Homo ergaster

Homo ergaster's dispersal is limited to the continent of Africa, and fossil remains have been found in East Africa at Olduvai Gorge and East Turkana, and in South Africa at Swartkrans. Scientists continue to debate whether H. ergaster and Homo erectus are the same species. While some researchers make no distrinction, others argue that H. erectus evolved from the H. ergaster ancestor in Asia, and H. ergaster may be the first human ancestor to populate Europe1.  Most African fossils date H. ergaster between 1.9 and 1.4 million years ago (Ma).  If the European fossils are included, then the geologic age range of H. ergaster would extended to almost 780,000 years ago (Ka). H. ergaster is also chronologically associated with the invention of hand axes and the Acheulean stone tool technology, which probably required enhanced cognitive ability.1

Broadly speaking, H. ergaster (and its close phyletic Asian relative H. erectus) share a set of novel cranial features that separate them from earlier Homo habilis (from which H. ergaster may have evolved), including a more rounded brain case, a relatively small prognathic face, a pronounced brow ridge, and the development of an occipital torus.1 This species also exhibits reduced postcanine dentition and mandibular robusticity, and an increased brain size to ~900 cc.

An increase in brain size may be accounted for by an increase in body size. Postcranially, H. ergaster had a larger body size than earlier Homo species, exhibited significant sexual dimorphism, and had longer hindlimbs relatively to their forelimbs. An adult H. ergaster may have stood 6 feet or taller. Based on the known poscranial material, the H. ergaster hip is anatomically similar to that of modern humans, indicating that this species was an obligatory biped.2 Inferences about the body plan of H. ergaster have been made from several fossil specimens, including KNM-WT 15000, a nearly complete fossilized skeleton of an adolescent boy that dates to 1.6 Ma. The type specimen for H. ergaster is KNM ER 992 which was found at Koobi Fora and dates to approximately 1.5 Ma.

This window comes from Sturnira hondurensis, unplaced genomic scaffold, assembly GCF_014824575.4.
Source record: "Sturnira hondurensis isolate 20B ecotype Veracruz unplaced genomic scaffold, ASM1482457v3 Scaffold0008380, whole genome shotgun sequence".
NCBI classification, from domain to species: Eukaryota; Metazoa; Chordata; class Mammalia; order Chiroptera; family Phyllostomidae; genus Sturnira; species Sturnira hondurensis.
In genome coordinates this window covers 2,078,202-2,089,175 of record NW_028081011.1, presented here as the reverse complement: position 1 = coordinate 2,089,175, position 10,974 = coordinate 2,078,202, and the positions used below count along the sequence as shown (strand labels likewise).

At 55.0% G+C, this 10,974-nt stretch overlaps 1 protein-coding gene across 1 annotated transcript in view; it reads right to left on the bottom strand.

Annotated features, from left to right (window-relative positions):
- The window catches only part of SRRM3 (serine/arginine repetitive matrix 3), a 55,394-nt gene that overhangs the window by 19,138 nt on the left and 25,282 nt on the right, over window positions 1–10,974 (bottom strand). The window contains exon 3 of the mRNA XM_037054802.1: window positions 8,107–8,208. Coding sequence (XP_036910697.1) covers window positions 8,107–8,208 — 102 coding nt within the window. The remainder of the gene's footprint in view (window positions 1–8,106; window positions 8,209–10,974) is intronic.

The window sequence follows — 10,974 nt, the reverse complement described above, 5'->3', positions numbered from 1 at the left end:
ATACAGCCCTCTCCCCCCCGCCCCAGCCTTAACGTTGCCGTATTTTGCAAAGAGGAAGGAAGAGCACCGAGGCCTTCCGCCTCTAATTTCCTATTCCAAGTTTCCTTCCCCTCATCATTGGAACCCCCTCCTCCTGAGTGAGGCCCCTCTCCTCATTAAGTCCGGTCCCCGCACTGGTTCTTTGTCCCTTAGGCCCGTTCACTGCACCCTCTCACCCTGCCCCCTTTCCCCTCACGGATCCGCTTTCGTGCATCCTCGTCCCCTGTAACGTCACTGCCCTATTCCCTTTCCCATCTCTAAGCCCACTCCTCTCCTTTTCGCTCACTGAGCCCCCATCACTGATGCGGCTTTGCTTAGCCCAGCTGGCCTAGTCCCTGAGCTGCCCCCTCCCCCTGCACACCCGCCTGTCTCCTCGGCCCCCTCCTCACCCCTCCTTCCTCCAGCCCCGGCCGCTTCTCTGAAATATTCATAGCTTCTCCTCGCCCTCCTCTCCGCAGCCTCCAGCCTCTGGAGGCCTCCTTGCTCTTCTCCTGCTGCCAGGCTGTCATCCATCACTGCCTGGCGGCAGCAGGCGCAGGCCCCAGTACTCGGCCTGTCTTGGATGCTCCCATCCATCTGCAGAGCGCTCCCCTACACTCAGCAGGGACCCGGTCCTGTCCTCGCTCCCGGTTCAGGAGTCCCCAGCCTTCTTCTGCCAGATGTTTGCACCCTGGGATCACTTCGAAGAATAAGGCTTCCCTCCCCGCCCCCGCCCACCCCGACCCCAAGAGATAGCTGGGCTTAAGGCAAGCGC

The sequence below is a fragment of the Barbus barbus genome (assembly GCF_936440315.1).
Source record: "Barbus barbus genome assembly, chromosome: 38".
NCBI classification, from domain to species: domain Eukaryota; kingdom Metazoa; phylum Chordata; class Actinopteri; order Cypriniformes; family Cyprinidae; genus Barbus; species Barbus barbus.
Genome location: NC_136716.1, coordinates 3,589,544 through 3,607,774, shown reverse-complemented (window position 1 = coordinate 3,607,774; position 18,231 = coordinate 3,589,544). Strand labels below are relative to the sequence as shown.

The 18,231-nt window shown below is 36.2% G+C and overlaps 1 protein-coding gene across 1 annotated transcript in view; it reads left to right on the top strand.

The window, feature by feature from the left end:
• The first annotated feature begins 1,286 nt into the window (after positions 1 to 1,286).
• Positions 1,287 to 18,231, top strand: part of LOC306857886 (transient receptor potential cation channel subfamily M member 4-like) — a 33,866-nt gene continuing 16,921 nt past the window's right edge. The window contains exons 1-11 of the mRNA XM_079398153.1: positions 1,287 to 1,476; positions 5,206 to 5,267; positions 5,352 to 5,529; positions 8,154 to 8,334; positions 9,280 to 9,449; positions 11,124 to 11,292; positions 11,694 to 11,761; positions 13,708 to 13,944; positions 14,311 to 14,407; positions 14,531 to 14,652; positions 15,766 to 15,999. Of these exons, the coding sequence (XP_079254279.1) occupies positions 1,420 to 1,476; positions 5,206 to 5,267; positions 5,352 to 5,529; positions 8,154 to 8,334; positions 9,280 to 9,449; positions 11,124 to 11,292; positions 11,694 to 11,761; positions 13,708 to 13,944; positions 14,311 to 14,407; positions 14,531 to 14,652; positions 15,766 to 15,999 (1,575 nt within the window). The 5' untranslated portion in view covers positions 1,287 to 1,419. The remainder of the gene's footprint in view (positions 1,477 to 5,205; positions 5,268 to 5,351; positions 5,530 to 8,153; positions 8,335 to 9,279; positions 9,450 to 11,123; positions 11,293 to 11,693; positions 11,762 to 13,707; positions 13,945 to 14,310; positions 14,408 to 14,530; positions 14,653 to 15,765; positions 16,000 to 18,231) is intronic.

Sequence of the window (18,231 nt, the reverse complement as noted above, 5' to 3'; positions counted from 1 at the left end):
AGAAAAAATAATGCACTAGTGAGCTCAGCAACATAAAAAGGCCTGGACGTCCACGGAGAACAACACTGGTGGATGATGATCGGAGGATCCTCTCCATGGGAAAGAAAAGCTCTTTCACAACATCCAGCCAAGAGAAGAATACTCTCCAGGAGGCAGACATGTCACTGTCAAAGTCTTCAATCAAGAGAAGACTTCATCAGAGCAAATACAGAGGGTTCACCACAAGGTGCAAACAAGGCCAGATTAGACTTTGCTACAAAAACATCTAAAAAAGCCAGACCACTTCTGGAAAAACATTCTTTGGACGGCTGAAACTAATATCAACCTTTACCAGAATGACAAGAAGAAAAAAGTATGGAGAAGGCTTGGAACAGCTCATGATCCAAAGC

1. Klein RG. 2009. The Human Career: Human Biological and Cultural Origins, Third Edition. University Of Chicago Press. 
  2. Marcha F. 2000. A new morphometric analysis of the hominid pelvic bone. Journal of Human Evolution 38:347-365